Masgoret, A. M. & Gardner, R. C. (2003). Attitudes, motivation, and second language learning: A meta-analysis of studies conducted by Gardner and associates. Language Learning, 53(supplement 1), 167-210.The purpose of this meta-analysis of studies conducted by Gardner and his associates was to report on the relationship between language achievement and attitudes and motivation. Results seem to suggest that achievement in a second language is positively related to attitudes toward the learning situation as well as integrative and instrumental motivation.
Noels, K. A., Clement, R., & Pelletier, L. G. (2003). Perceptions of teachers' communicative style and students' intrinsic and extrinsic motivation. Modern Language Journal, 83, 23-34. This correlational study examines "how learners' perceptions of their teacher's communicative style, particularly the extent to which teachers are perceived to support students' autonomy and to provide useful feedback about students' learning progress" (p. 23) relate to students' intrinsic motivation (internal rewards such as a feeling of competence) and extrinsic motivation (external rewards such as a good grade). The study also investigated the link between these variables and learning outcomes including effort, anxiety, and language competence. The study suggests that intrinsic motivation is related positively to the effort a learner exerted to learn the second language and to greater self-evaluations of competence. In addition, in this study learners' perceptions of teachers communicative style were related to instrinsic motivation. The "more controlling and the less informative the students perceived the teacher to be, the lower students' intrinisc motivation was" (p. 23).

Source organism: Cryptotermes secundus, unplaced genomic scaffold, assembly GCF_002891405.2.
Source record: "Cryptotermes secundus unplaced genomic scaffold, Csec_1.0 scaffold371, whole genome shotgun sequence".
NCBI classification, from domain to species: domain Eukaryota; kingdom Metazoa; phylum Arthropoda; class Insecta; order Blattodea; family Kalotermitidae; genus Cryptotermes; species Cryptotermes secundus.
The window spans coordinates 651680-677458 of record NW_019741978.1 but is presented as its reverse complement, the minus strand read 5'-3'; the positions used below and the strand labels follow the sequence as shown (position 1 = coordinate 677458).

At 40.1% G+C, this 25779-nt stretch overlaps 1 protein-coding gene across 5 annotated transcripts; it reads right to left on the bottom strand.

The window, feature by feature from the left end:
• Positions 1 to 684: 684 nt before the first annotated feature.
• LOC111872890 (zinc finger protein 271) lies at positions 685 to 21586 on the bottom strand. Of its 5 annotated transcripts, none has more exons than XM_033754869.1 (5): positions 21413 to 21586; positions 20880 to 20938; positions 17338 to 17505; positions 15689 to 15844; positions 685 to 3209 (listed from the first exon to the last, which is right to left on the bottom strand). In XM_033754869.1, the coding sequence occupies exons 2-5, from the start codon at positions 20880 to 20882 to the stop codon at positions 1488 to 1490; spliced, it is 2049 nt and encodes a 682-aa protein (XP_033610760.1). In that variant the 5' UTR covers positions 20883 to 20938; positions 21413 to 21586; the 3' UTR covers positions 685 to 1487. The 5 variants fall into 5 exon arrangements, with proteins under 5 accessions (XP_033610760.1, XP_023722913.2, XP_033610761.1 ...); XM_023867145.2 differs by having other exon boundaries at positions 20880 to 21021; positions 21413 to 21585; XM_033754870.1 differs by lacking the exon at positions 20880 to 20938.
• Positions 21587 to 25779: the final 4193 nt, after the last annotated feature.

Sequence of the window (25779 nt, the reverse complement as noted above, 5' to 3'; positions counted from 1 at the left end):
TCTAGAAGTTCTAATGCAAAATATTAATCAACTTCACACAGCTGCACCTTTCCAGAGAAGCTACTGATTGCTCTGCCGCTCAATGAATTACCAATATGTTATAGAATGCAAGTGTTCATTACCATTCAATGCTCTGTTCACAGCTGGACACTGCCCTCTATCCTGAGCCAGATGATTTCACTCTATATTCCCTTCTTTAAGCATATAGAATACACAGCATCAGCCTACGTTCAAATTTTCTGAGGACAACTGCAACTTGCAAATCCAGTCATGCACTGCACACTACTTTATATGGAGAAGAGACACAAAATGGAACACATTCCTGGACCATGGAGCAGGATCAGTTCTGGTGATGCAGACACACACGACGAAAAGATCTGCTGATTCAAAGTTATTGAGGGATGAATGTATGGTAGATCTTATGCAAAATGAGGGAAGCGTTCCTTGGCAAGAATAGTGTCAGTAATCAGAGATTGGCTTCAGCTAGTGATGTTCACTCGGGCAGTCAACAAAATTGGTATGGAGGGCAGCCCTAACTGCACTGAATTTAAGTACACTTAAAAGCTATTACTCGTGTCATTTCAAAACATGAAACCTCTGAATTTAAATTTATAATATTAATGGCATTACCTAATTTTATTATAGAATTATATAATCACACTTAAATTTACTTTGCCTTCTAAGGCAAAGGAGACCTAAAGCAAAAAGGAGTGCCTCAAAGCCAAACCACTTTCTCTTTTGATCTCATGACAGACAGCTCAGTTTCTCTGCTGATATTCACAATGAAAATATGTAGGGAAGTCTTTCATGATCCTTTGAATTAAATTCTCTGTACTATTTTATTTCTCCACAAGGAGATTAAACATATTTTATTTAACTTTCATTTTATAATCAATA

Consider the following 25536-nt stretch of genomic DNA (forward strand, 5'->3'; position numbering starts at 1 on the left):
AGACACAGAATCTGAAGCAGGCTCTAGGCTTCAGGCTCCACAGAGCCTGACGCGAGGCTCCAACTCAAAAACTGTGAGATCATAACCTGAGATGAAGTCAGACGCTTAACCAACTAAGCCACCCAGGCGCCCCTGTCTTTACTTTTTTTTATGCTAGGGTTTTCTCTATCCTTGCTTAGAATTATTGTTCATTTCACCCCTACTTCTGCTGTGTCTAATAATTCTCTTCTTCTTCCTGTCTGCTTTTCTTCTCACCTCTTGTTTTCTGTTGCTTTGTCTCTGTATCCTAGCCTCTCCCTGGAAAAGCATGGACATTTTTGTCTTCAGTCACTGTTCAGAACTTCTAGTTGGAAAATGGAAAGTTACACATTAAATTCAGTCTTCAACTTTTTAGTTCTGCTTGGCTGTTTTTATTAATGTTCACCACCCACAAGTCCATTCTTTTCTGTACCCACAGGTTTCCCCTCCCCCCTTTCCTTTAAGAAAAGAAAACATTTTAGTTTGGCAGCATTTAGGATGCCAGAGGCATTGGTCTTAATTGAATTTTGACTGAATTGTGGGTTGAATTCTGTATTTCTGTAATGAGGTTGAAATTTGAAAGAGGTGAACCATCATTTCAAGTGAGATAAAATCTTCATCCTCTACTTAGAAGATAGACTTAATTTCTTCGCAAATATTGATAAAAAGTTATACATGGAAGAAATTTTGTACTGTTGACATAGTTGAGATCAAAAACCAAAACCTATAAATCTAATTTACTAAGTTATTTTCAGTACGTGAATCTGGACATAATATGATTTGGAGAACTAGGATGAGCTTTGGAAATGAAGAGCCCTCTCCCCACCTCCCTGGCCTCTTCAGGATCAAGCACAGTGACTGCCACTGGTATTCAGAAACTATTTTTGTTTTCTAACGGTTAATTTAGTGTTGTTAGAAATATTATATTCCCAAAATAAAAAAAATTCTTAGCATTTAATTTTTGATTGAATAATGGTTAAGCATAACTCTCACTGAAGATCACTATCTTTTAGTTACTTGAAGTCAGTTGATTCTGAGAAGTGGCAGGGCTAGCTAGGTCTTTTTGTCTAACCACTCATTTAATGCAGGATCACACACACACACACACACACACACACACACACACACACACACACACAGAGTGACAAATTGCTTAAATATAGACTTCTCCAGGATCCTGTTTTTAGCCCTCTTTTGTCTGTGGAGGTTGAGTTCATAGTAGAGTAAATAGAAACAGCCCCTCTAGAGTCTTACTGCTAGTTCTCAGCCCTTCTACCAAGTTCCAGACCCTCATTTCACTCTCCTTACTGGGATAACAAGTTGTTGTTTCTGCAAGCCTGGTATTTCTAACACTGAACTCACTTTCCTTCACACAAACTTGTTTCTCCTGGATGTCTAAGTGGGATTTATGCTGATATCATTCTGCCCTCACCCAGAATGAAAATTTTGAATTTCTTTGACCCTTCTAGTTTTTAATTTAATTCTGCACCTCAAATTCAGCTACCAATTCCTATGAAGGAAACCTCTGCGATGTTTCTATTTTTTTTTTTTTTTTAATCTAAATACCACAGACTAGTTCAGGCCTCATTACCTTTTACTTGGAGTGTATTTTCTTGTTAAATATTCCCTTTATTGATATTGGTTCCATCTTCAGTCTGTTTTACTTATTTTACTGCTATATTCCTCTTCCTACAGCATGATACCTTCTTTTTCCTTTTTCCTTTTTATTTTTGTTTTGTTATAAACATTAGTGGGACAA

Noels, K. A., Pelletier, L. G., Clement, R., & Vallerand, R. J. (2003). Why are you learning a second language? Motivational orientations and self-determination theory. Language Learning, 53 (supplement 1), 33-63. The researchers collected questionnaire data from 159 adults about their intrinsic and extrinsic motivation as well as their lack of any motivation. Results seem to suggest that learners who feel that they are competent and independent have more intrinsic motivation. The results seem to support the contention that "language programs that emphasize autonomy will likely foster student motivation and potential success" (p. 53).